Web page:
An extended version of his speech was published in the July-September edition of the Journal of the Society of Laparoendoscopic Surgeons (20[3]. pii: e2016.00081).

However, other surgeons disagree with Dr. Kavic’s arguments, saying he both amplifies the extent of chronic pain after hernia repair and simplifies the causes.

“The number of people with chronic debilitating pain is around [4%] to 6% so I don’t think this qualifies as an epidemic,” said Guy Voeller, MD, a professor of surgery at the University of Tennessee Health Science Center, in Memphis. “While it may not be an epidemic, it is certainly an important issue and I agree with Dr. Kavic in that respect. I think we were always focused on recurrence rates prior to mesh introduction. I don’t think that we really looked at pain. It doesn’t mean it didn’t occur prior to mesh introduction and it doesn’t mean that mesh-based repairs are the cause.”

Synthetic mesh repair became the standard of care because it solved the problem of high recurrence rates. But an unintended and unforeseen consequence of mesh repair is chronic postoperative pain, Dr. Kavic pointed out.

In 2001, Dutch researchers who surveyed adults who underwent inguinal herniorrhaphy reported that more than 25% of patients experienced pain in their groin one year after surgery and 11% reported pain that was interfering with work or leisure activity (Ann Surg 2001;233:1-7). Ten years later, a German study reported a 16.5% incidence of chronic pain six months after mesh repair (Ann Surg 2011;254:163-168). Nevertheless, a wide range of pain incidence, from 0% to 45%, has been reported in studies, with a broad range of definitions, making it difficult to know the true incidence of chronic pain.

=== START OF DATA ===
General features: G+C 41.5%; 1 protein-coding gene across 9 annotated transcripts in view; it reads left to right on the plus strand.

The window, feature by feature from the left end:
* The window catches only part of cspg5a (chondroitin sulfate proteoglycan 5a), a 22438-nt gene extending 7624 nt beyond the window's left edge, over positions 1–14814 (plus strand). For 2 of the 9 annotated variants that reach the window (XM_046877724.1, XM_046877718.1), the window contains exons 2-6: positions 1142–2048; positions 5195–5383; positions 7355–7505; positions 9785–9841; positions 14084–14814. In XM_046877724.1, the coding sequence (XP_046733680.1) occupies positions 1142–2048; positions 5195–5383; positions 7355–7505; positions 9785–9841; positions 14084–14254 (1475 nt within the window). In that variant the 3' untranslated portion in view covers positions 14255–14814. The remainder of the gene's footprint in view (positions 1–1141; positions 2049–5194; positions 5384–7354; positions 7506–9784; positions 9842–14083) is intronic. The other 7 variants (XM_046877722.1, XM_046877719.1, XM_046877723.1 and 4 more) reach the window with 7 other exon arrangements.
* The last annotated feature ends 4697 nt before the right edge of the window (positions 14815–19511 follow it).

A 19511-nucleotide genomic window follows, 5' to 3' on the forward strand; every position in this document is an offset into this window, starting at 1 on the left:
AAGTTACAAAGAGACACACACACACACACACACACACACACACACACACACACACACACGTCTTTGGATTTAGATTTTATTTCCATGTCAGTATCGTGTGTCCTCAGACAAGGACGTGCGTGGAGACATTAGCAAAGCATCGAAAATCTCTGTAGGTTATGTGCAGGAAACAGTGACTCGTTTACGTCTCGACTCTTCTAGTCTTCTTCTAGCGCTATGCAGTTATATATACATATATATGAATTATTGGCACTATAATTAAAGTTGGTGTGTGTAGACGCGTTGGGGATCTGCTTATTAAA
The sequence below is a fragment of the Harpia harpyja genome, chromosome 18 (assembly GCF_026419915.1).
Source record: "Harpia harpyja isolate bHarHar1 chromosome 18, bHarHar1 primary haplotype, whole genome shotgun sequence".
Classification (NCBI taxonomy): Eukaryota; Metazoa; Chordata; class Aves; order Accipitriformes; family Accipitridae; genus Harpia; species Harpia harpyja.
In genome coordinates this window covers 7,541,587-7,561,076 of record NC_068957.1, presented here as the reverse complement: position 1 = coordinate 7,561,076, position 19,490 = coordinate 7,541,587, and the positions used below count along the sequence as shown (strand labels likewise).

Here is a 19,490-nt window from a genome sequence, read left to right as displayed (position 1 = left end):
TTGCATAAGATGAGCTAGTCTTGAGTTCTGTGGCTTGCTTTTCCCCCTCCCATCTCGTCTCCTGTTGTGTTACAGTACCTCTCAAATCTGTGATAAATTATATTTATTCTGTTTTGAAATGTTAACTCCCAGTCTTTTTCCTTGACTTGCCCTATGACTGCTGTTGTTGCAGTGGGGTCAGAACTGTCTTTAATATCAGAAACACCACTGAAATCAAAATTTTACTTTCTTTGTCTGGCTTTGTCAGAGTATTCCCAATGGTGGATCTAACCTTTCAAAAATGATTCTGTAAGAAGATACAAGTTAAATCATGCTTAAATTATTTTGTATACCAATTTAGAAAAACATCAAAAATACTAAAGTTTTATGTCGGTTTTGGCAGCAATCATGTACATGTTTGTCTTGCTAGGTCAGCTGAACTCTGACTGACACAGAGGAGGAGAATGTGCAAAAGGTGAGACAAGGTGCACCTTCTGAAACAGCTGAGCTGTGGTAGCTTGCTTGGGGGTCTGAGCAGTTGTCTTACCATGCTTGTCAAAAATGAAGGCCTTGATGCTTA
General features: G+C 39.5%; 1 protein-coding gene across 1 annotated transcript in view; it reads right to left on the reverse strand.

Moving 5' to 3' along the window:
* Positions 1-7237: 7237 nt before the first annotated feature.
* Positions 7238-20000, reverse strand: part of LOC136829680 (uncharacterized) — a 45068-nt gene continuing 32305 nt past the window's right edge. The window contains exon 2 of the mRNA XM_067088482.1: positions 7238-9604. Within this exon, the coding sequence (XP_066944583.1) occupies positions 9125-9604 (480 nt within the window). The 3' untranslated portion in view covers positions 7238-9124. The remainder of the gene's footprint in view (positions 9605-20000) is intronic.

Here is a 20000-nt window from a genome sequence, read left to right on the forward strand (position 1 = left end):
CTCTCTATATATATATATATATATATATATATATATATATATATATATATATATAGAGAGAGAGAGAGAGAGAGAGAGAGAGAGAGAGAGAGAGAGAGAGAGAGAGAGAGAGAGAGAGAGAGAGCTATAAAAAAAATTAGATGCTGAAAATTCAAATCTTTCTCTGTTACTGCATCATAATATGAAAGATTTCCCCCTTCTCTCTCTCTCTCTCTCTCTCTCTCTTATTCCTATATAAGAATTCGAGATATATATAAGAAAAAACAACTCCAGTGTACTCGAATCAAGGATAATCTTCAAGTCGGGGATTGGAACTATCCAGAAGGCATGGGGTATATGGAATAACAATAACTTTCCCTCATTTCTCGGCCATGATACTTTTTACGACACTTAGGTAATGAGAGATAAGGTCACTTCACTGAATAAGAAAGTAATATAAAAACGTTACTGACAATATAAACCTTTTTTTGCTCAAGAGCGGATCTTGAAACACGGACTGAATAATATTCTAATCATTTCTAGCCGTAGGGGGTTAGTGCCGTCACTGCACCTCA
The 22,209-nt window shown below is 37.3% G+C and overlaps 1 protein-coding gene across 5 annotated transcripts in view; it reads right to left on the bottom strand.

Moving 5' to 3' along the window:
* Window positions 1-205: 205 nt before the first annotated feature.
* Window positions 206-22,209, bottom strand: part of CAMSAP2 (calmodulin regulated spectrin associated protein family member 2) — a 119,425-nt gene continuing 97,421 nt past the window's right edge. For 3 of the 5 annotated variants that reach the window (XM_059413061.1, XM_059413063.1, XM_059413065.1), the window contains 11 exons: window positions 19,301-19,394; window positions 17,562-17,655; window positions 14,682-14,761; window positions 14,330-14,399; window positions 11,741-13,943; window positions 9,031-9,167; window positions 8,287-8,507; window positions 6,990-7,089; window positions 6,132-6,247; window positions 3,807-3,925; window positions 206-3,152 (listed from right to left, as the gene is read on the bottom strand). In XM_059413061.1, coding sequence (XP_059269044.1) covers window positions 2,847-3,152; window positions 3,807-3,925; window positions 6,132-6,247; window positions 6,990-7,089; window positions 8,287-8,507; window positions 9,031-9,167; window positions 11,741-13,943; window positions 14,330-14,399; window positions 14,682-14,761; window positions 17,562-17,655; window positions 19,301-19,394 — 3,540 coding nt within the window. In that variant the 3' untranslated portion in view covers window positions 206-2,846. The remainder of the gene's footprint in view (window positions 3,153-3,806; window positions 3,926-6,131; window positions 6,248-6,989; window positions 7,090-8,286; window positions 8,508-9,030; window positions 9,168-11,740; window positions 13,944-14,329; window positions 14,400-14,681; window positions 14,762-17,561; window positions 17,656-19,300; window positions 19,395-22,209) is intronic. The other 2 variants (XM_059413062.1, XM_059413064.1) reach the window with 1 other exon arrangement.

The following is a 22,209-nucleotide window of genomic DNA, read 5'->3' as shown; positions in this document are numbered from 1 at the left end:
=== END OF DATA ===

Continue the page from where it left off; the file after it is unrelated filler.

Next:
Approximately 800,000 inguinal hernia repairs are performed each year in the United States. Since 2000, repairs not using mesh have represented less than 10% of groin hernia repair techniques.

If one in 10 patients experience debilitating pain after a mesh hernia repair, millions of patients could be affected worldwide, Dr. Kavic noted in an interview following his presentation.

“I don’t think this is a matter of Chicken Little saying the sky is falling. The science is pretty good to show there’s a problem with chronic pain and the reason for the chronic pain is the mesh itself and the behavior of it. This could be far-reaching in its consequences.”

Dr. Kavic noted that the cause of chronic pain is not well understood, but he cited research led by Robert Bendavid, MD, a surgeon and senior consultant at Canada’s Shouldice Clinic, in Toronto, where hernia surgeons do not use mesh. Dr. Bendavid has linked chronic pain to nerve ingrowth into the mesh. He and his colleagues reported that the degree of mesh innervation was significantly higher in patients who required mesh removal for pain than in patients who had mesh excised for recurrence (Hernia 2016;20:357-365). The finding was based on an analysis of 33 hernia meshes: 17 were excised because of severe pain, two for combined pain and recurrence, and 14 sampled during revision for recurrence without pain.

Dr. Bendavid and his co-authors noted that neither triple neurectomy nor careful nerve preservation—often recommended for the prevention of chronic pain—eliminated pain after hernia repair. “Perhaps because we have forgotten that nerves, in response to some evolutionary mechanism, tend to regenerate, undergo changes imposed by prosthetic elements and architecture, mimicking entrapment and compartment syndromes,” they wrote.

Mesh shrinkage, loss of pliancy and increasing rigidity may also be contributing factors, Dr. Bendavid’s group reported in an earlier study (Int J Clin Med2014;5:799-810).

But these arguments oversimplify the cause of chronic pain, according to other hernia surgeons. Dr. Voeller points out that randomized studies in Europe have directly compared Shouldice repair with a Lichtenstein repair, and found less pain (Langenbecks Arch Surg 2004;389:361-365). He cited a number of studies that indicate mesh repairs are associated with less chronic pain than nonmesh repair, including a randomized clinical trial with a 10-year follow-up that showed mesh repair was equal to nonmesh repair with regard to long-term persistent pain and discomfort interfering with daily activity (Surgery 2007;142:695-698). The EU Hernia trialists (Hernia 2002;6:130-136) and a Cochrane review (Cochrane Database Syst Rev 2002;4:CD002197) also reported lower rates of persisting pain after mesh repair.